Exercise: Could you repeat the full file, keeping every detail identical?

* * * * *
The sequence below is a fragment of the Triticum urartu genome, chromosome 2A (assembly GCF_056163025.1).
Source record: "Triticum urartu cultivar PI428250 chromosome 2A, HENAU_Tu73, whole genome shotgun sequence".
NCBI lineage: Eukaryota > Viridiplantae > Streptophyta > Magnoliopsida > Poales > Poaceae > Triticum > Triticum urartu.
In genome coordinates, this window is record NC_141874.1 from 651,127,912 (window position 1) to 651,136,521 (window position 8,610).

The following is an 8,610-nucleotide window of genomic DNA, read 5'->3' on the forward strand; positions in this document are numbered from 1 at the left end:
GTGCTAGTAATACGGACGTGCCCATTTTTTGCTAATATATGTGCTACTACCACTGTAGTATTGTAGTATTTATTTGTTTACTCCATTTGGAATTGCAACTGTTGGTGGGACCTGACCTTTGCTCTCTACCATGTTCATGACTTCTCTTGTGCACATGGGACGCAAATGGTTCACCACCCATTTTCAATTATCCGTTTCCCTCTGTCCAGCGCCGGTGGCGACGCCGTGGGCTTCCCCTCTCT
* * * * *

The sequence below is a fragment of the Triticum urartu genome, chromosome 2A (assembly GCF_056163025.1).
Source record: "Triticum urartu cultivar PI428250 chromosome 2A, HENAU_Tu73, whole genome shotgun sequence".
NCBI lineage: Eukaryota > Viridiplantae > Streptophyta > Magnoliopsida > Poales > Poaceae > Triticum > Triticum urartu.
In genome coordinates, this window is record NC_141874.1 from 651,127,912 (window position 1) to 651,136,521 (window position 8,610).

The following is an 8,610-nucleotide window of genomic DNA, read 5'->3' on the forward strand; positions in this document are numbered from 1 at the left end:
GTGCTAGTAATACGGACGTGCCCATTTTTTGCTAATATATGTGCTACTACCACTGTAGTATTGTAGTATTTATTTGTTTACTCCATTTGGAATTGCAACTGTTGGTGGGACCTGACCTTTGCTCTCTACCATGTTCATGACTTCTCTTGTGCACATGGGACGCAAATGGTTCACCACCCATTTTCAATTATCCGTTTCCCTCTGTCCAGCGCCGGTGGCGACGCCGTGGGCTTCCCCTCTCT